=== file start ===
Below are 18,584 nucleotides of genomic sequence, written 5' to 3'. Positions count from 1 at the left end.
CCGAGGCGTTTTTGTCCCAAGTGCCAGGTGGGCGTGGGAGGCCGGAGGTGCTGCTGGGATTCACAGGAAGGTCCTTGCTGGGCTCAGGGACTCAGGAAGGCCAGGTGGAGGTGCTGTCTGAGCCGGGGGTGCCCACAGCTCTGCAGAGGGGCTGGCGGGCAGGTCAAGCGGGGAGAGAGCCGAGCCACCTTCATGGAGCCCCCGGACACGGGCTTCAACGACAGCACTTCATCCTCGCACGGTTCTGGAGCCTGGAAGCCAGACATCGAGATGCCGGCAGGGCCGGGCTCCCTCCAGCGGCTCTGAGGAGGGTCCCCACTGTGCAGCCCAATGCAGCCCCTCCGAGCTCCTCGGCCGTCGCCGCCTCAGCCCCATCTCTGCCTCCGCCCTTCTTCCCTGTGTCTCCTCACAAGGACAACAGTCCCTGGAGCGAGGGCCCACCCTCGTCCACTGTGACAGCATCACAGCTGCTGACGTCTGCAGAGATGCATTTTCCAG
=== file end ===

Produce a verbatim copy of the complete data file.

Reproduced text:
Below are 18,584 nucleotides of genomic sequence, written 5' to 3'. Positions count from 1 at the left end.
CCGAGGCGTTTTTGTCCCAAGTGCCAGGTGGGCGTGGGAGGCCGGAGGTGCTGCTGGGATTCACAGGAAGGTCCTTGCTGGGCTCAGGGACTCAGGAAGGCCAGGTGGAGGTGCTGTCTGAGCCGGGGGTGCCCACAGCTCTGCAGAGGGGCTGGCGGGCAGGTCAAGCGGGGAGAGAGCCGAGCCACCTTCATGGAGCCCCCGGACACGGGCTTCAACGACAGCACTTCATCCTCGCACGGTTCTGGAGCCTGGAAGCCAGACATCGAGATGCCGGCAGGGCCGGGCTCCCTCCAGCGGCTCTGAGGAGGGTCCCCACTGTGCAGCCCAATGCAGCCCCTCCGAGCTCCTCGGCCGTCGCCGCCTCAGCCCCATCTCTGCCTCCGCCCTTCTTCCCTGTGTCTCCTCACAAGGACAACAGTCCCTGGAGCGAGGGCCCACCCTCGTCCACTGTGACAGCATCACAGCTGCTGACGTCTGCAGAGATGCATTTTCCAG